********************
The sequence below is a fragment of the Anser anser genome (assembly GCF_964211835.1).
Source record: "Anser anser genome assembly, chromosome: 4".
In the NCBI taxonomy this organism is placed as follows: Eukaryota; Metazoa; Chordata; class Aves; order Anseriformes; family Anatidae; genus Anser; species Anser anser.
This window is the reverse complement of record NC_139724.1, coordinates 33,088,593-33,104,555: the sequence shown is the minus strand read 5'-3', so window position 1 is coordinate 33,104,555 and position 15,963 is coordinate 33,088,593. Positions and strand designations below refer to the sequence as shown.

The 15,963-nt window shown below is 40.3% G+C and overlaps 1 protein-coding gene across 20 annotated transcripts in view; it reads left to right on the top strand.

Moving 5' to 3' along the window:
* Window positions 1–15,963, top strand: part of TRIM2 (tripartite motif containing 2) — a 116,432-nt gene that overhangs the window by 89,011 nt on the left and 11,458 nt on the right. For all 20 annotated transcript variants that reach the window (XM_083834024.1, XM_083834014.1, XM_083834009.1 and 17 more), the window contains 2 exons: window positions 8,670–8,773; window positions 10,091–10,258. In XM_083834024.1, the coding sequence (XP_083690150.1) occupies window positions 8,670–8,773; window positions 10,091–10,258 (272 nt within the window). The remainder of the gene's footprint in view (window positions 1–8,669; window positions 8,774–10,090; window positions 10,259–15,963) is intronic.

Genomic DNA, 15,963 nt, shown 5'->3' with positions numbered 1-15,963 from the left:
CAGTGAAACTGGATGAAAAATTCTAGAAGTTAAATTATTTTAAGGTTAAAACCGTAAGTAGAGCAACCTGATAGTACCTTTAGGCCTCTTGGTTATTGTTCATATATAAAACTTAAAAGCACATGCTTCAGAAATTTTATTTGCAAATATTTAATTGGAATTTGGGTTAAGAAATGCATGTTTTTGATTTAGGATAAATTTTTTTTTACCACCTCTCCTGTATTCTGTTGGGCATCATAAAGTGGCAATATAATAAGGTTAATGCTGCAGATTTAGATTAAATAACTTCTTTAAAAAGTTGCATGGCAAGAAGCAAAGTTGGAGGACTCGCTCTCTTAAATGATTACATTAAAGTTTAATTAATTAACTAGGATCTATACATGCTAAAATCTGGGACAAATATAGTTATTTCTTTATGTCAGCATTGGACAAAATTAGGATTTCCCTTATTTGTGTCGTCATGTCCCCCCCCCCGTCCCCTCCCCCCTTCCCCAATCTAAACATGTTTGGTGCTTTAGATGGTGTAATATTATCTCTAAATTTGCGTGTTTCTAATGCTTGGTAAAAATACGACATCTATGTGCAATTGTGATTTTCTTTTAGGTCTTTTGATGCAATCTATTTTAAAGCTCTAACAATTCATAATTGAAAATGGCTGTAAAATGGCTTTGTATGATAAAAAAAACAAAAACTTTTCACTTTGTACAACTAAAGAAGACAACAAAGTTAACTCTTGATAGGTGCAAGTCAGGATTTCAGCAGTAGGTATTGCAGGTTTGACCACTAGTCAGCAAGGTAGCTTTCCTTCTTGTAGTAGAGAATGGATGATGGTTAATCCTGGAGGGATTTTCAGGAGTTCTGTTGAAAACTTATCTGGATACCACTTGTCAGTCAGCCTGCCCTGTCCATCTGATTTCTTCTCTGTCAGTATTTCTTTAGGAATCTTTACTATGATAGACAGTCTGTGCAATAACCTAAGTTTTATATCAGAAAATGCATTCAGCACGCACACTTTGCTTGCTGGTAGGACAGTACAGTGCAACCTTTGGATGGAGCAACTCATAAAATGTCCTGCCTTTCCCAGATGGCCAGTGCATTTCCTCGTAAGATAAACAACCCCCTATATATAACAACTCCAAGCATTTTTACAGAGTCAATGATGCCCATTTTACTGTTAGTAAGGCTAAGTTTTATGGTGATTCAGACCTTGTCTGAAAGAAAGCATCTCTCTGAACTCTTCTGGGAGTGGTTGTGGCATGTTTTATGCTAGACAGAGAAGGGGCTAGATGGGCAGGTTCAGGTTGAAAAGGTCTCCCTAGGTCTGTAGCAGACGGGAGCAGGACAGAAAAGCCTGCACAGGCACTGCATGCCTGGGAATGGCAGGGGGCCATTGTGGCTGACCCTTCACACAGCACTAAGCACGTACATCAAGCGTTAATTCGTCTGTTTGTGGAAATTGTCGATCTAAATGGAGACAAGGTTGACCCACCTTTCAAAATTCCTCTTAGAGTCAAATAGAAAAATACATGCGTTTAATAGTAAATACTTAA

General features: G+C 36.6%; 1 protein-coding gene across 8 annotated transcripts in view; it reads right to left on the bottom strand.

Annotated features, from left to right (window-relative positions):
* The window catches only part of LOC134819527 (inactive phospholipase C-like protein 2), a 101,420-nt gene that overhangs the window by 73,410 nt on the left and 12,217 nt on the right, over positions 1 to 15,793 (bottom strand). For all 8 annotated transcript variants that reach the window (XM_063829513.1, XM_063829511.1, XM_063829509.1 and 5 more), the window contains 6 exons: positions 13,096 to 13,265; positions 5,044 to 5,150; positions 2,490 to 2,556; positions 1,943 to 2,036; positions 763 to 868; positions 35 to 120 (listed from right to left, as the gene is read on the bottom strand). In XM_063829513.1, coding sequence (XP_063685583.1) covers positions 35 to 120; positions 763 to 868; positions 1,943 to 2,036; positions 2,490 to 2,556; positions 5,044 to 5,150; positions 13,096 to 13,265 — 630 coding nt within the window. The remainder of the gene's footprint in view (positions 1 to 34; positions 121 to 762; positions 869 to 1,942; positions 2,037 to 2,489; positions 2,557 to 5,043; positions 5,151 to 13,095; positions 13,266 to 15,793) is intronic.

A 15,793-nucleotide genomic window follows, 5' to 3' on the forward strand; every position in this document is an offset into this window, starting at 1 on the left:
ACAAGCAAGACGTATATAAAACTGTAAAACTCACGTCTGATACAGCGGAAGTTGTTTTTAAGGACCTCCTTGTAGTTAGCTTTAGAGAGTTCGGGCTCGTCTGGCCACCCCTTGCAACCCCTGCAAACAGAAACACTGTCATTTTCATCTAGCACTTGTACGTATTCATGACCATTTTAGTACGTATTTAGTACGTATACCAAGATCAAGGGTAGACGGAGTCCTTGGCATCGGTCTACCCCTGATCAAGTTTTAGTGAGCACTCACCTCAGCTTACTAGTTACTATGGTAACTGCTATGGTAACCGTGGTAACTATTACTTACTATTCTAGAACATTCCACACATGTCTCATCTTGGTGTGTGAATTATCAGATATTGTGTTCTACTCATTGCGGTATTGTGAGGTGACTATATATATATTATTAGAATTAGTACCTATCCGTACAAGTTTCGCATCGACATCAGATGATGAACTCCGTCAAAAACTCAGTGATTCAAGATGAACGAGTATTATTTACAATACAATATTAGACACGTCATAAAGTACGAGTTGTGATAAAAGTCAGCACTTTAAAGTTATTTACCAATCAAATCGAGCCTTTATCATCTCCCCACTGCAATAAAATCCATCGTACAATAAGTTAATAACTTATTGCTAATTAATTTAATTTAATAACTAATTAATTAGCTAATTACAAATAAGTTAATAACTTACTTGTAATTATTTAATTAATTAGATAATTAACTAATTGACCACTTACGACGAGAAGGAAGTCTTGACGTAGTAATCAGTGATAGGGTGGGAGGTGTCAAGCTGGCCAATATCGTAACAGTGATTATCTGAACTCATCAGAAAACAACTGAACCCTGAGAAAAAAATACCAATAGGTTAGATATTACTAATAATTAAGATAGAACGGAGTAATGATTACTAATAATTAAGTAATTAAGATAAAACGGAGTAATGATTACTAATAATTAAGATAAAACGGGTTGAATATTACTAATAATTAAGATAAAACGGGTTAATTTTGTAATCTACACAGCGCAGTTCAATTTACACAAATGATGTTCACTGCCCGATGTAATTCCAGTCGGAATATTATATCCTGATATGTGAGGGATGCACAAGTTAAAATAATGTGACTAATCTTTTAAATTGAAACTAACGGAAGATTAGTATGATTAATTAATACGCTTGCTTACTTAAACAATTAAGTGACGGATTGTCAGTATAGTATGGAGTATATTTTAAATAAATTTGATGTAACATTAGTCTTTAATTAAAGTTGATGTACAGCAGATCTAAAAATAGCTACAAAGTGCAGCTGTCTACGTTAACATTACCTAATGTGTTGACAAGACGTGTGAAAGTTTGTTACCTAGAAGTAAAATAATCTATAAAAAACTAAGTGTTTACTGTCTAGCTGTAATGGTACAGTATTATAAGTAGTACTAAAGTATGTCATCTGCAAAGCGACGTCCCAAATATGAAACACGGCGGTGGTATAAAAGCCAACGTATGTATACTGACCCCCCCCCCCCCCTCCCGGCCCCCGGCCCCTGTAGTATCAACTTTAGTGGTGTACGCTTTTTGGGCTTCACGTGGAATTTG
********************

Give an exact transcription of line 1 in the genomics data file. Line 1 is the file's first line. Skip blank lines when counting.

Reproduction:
The sequence below is a fragment of the Anser anser genome (assembly GCF_964211835.1).